Wednesday, December 07, 2005

Big Brains Means Small Testes

According to a new study reported by New Scientist there is a correlation between brain size ans testes size in...bats. Researchers examined 334 species of bats for the studies. They found an inverse correlation between brain size and testes size. They relate the results to breeding systems. In bat species with highly promiscuous females, male bats had smaller brains but larger testes - related to sperm competition (something also seen in chimps). They attribute the effect to:

Both brain tissue and sperm cells require a lot of metabolic energy to produce and maintain. The different species appear to have evolved a preference for developing one organ more than the other, presumably determined by which will help them produce more offspring.


“An extraordinary range of testes mass was documented across bat species - from 0.12% to 8.4% of body mass. That exceeds the range of any other mammalian order,” says Scott Pitnick, from Syracuse University in New York, US, one of the research team. Primate testes vary between species from 0.02% and 0.75% of body mass.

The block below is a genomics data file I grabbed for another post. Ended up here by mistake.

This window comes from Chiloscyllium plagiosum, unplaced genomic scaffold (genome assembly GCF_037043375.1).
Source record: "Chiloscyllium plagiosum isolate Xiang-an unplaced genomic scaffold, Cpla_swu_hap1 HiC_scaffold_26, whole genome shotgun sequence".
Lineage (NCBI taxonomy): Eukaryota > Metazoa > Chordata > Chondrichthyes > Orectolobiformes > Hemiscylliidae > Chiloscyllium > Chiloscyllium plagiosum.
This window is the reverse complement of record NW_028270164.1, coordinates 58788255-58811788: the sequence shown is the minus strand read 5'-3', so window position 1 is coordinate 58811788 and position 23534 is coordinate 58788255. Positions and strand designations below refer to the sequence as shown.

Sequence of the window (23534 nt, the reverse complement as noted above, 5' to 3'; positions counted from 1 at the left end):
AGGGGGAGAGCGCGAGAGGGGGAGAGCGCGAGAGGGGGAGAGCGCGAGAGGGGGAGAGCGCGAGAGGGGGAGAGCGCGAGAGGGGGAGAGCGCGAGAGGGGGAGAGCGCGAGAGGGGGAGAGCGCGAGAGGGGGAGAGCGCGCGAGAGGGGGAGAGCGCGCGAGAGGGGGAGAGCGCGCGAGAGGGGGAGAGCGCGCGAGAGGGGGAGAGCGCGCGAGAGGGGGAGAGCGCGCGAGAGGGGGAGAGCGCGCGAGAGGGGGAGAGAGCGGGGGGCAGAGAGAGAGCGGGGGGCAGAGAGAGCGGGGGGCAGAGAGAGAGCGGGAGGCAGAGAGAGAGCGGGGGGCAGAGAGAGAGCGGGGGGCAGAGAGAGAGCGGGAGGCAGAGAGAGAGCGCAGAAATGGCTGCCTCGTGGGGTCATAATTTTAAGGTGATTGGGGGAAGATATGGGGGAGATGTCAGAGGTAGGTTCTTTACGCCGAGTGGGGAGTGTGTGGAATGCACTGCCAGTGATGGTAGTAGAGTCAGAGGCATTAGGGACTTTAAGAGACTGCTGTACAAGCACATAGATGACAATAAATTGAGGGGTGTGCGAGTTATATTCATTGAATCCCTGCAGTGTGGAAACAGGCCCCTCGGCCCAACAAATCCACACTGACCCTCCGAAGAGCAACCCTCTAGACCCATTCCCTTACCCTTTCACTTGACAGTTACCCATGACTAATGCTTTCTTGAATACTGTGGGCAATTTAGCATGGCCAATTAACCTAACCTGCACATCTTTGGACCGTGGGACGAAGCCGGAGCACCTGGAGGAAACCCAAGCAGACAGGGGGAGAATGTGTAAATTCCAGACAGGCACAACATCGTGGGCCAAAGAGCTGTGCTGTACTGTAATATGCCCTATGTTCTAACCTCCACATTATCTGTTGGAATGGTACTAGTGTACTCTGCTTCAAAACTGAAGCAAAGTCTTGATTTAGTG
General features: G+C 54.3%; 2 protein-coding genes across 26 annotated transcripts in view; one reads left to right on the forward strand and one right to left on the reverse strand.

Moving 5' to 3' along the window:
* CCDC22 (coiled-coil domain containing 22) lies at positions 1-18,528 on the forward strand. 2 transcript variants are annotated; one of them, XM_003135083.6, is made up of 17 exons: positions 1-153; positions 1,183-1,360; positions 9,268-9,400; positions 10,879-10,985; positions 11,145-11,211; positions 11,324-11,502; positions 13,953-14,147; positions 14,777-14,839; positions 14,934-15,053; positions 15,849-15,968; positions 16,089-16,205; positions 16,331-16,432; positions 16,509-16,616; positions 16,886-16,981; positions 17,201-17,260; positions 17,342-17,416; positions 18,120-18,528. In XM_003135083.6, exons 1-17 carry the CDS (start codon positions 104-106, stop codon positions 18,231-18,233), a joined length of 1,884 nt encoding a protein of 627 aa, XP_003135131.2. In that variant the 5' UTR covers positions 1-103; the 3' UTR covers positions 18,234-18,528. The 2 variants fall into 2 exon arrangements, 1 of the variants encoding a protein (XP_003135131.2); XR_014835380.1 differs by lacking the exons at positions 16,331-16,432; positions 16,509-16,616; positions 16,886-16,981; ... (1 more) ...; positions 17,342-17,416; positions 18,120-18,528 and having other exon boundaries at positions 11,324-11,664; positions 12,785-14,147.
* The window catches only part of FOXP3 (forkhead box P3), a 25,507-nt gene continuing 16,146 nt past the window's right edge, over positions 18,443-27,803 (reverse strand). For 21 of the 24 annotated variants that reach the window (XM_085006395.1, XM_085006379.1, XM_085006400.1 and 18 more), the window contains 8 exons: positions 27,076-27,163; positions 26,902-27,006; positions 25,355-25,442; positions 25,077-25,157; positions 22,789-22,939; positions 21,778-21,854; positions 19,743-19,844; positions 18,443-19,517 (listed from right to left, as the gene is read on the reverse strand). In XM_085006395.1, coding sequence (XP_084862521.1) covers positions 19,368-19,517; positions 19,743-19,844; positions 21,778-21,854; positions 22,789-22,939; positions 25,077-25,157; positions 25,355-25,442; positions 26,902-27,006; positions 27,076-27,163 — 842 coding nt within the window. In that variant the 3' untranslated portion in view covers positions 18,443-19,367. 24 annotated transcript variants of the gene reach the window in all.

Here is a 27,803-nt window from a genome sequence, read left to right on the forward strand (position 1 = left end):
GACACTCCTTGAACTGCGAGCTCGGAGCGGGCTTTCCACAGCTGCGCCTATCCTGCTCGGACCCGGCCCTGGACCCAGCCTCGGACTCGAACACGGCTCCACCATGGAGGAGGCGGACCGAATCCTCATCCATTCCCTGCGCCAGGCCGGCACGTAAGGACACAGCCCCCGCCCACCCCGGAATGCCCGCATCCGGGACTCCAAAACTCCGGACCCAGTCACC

Apparently, then, you can have a large brain (such as in humans) or large testes (such as in some bats and chimps) but not both.

If I remember corectly, one of the areas where researchers recently found differences between chimps and humans was in the genes for sperm production. So a change in mating patterns and social structure between chimps and humans may be one, of several, forces driving the evolution of large brains in humans.